The Latest Scoop, er Skup

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Just when you thought all the utensils in the world had been invented, and just when the drawers in your tiny kitchen were filled up with so much crap you couldn't shut them, along comes another utensil that you might be tempted to add to the collection. The skup (pronounced "scoop" the press release prompts, we prefer "scupp"), is a serving spoon for sauces. But unlike a real serving spoon, it won't slide down into the sauce, because it's equipped with a curl at the top that allows it to depend from the rim of the serving bowl. As if that weren't enough, the surface of the skup allows you to write on it with grease pen. Now, the inventor intended you to inscribe the name of the sauce on the skup, but why not improvise at your next dinner party? How about writing "You're too fat already!" on the front?

The skup is available only on the web from Placetile Designs, at six for $19, here.

Strange Snacks of the World -- Rice Worms

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They came in a clear cellophane bag with bright red trim. They looked pretty good, but as I peered into the bag I couldn't really tell what they were. "Kong kang," said the counterguy with a smile. "You don't mean kang kung," I replied, using a common name for water spinach. The shopkeeper looked over at his companions and they all started to guffaw.

Had I just made my first joke in Siamese, or had I just made a fool of myself? Either way, the curled brown snacks proved delicious when I got them home--salty and sweet at the same time, with a whiff of exotic herbs that may have included lemongrass and screwpine. There were some chile flakes in the mix, too, making them a perfect snack.

A little web and cookbook research yielded inconclusive results, except that the snack is sometimes called in English "rice worms." Enlighten me if you know more about this snack, which is available at Ayada Grocery, 76-13 Woodside Avenue, Elmhurst, Queens, 718-426-5006.

A High-Fiber Breakfast

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Looks pretty damn good, right? And who doesn't love a traditional hot breakfast of bacon, eggs, and toast? But look a bit closer to discover that the breakfast is a knitted one, more suited to covering your ass in cold weather than sliding down your gullet.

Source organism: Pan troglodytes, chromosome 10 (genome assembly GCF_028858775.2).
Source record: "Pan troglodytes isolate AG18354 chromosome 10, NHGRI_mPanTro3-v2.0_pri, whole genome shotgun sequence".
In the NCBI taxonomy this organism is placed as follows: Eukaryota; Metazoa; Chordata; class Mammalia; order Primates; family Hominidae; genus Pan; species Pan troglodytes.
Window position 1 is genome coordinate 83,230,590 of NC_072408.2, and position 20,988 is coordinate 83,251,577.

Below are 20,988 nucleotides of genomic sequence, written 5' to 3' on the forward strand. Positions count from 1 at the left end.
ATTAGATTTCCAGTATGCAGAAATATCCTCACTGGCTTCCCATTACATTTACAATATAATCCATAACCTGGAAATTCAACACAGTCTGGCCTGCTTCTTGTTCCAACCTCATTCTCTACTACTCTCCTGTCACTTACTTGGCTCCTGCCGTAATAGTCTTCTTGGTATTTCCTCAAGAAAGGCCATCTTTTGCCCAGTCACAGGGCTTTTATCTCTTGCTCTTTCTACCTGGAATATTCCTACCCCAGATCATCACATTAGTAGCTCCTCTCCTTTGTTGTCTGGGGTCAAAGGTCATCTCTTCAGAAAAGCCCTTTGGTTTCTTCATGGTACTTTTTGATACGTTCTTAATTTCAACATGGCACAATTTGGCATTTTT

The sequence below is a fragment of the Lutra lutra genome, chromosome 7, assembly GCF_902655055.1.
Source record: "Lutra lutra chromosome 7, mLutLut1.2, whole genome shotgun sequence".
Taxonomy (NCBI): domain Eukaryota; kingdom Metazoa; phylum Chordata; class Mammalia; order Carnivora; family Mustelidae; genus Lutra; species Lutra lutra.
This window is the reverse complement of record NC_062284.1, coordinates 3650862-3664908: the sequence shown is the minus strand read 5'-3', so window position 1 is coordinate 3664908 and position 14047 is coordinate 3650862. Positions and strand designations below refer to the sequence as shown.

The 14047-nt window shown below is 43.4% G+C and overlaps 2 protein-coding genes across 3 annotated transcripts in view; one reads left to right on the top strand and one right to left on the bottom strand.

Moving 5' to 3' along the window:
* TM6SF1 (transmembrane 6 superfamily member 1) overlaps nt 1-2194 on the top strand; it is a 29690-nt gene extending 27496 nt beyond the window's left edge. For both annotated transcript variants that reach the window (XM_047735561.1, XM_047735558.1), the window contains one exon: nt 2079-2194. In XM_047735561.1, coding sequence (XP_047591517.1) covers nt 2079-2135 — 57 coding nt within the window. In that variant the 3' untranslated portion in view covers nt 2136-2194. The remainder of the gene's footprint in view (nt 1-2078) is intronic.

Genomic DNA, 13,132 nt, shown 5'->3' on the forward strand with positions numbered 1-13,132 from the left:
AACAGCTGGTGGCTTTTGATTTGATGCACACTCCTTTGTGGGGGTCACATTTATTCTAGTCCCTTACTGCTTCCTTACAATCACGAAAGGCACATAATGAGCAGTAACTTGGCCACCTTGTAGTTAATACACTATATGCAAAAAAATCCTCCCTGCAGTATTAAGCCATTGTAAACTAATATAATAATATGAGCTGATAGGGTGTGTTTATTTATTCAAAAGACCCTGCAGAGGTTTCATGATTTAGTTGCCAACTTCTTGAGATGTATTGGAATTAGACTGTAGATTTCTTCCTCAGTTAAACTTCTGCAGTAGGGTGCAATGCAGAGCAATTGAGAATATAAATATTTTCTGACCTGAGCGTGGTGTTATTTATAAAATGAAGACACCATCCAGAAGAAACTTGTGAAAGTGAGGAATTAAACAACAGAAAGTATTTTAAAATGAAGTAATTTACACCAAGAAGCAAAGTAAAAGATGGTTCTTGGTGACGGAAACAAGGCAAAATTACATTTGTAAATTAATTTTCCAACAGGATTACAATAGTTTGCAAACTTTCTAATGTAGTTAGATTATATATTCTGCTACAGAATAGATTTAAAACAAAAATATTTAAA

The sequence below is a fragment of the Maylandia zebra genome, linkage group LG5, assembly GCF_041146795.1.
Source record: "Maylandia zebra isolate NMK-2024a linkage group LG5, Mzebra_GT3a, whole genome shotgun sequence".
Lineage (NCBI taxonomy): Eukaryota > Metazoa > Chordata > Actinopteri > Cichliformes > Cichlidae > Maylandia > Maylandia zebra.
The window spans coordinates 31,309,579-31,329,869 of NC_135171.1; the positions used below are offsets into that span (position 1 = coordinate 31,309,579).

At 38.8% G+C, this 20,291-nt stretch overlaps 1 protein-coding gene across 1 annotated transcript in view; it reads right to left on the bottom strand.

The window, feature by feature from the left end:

This mercery masterpiece was created by a craftsperson known only as jugglerz4. You can see it, among other amazing feats of knitting (including a red lobster, a perfect maki roll, and a dissected frog) at toxel.com.

Khandvi!

Categories: What Is It?

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We played 'What is it?' on Friday with the dish pictured above. Brownvid got it first:

it's called "khandavni" and it tastes delish!

And then dadand10 chimed in asking if it is "khandvi maybe?"

You're both right, it's the Gujarati dish khandvi (that's how I'd spell it anyway, I'm sure there are spelling variations in English). It's made by heating a batter of chickpea flour and yogurt until thick, and then spreading the batter thinly onto a surface, cutting it into long strips and then rolling it up. The texture is very delicate and similar to fresh pasta.

Usually khandvi is topped with spices that have been sizzled in oil. The version that I ate at Rajbhog Sweets and Snacks on Friday was garnished with sesame seeds, mustard seeds, halved green chiles and cilantro. Yum.

If you want to make it at home there's a great step-by-step photo essay about making khandvi here.

Or, try it at Rajbhog Sweets and Spices.

7227 37th Ave
Jackson Heights, NY 11372
(718) 458-8512

What is it? Jackson Heights Edition

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It's Friday afternoon, so let's play "What is it?" a game in which I take pictures of semi-obscure dishes and ask you to figure out what they are.

A hint: I ate the mystery dish pictured above in Jackson Heights.

Anyone want a crack at it? I'll be back on Monday to tell you what it is and where to get it.

We Have a Winner

Categories: What Is It?

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Yesterday, we played "What is it?" a new featurette in which I take (hopefully, in focus) pictures of dishes and ask you to identify them.

Commenter Mai was right on when she wrote:

It looks like a Vietnamese dish called Banh Beo. Rice dough steamed, topped with dried shrimp powder and fried onions. Yum!

Exactly—banh beo, jiggly, steamed rice cakes topped with puréed mung beans, dried shrimp powder and fried onions. And yes, yum.

Congratulations Mai, your prize is fame and glory, and we hope that the paparazzi won't bother you too much.

The banh beo above are from Pho Tu Do, which I find delicious—anyone have a different suggestion for where to find good banh beo?

Pho Tu Do
119 Bowery
(212) 966-2666

What is it?

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I'm borrowing (stealing?) an idea from the the VV's sister food blog in Houston—the writers there have been taking random pictures of food-related locations around town and asking readers to guess where it is.

I thought I'd play the same game with semi-obscure plates of food. So, what is on the plate above? Put your guess in the comment section. I'll post the answer later today or tomorrow morning. (Next time I'll try to take a picture that's actually in focus. Sorry about that!)

The winner's prize will be fame and glory.

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